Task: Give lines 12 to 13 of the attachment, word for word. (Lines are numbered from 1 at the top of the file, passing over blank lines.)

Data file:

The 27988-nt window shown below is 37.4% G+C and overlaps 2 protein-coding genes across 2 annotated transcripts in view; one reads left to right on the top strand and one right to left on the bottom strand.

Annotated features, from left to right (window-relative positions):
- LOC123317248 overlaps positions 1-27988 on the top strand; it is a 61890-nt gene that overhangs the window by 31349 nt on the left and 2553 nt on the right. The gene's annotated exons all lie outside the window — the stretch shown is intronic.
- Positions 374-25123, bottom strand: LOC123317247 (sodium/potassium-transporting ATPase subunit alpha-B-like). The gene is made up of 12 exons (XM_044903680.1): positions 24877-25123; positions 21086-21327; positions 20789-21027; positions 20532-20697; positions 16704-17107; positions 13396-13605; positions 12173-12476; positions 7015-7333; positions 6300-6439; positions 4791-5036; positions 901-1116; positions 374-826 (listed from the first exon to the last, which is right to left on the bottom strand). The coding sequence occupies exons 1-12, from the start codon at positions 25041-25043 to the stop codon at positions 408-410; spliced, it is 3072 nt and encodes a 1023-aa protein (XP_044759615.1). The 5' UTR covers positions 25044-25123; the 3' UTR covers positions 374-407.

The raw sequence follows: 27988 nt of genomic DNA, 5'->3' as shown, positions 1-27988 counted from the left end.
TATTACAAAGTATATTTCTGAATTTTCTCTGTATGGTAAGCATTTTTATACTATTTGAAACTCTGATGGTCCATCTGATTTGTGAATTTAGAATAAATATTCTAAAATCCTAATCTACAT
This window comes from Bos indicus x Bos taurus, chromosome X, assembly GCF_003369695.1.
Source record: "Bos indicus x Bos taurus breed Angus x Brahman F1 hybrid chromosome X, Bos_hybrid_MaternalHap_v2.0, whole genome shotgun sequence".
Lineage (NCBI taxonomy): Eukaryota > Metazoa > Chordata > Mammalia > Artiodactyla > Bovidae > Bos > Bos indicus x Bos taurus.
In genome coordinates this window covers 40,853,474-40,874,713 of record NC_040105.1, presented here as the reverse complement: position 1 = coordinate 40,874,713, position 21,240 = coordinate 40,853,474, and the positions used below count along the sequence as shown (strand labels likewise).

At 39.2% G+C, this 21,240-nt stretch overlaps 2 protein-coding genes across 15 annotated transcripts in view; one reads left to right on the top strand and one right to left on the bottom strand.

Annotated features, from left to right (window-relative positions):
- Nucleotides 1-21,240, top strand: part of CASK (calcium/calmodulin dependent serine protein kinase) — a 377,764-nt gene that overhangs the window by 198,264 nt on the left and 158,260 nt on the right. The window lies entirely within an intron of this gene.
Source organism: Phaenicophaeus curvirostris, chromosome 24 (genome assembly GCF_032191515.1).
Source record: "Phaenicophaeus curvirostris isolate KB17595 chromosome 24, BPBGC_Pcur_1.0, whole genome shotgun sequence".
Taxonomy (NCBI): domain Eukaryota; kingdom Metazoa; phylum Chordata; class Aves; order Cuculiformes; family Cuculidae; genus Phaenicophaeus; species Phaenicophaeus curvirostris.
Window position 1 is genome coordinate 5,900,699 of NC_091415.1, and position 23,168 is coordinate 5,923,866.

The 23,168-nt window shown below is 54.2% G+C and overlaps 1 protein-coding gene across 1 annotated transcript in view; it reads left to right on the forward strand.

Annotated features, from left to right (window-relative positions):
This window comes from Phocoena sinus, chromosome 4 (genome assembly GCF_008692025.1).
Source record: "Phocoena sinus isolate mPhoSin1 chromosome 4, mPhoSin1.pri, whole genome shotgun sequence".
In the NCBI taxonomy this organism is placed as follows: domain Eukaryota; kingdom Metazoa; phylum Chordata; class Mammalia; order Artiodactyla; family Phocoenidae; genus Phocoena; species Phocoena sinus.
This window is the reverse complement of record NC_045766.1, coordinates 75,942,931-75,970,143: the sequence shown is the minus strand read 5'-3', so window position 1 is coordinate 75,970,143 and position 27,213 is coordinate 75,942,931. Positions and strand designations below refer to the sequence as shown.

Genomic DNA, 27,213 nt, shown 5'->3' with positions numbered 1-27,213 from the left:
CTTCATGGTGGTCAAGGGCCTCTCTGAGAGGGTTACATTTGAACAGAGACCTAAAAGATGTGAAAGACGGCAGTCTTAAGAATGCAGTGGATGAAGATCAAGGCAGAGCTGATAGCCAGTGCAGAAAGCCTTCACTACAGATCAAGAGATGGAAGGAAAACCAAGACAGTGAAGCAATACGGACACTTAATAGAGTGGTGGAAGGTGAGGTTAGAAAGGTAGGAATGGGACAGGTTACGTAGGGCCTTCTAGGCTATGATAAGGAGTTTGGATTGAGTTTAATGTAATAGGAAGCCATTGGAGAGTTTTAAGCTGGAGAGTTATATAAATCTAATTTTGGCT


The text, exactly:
Annotated features, from left to right (window-relative positions):
- Nucleotides 1-21,240, top strand: part of CASK (calcium/calmodulin dependent serine protein kinase) — a 377,764-nt gene that overhangs the window by 198,264 nt on the left and 158,260 nt on the right. The window lies entirely within an intron of this gene.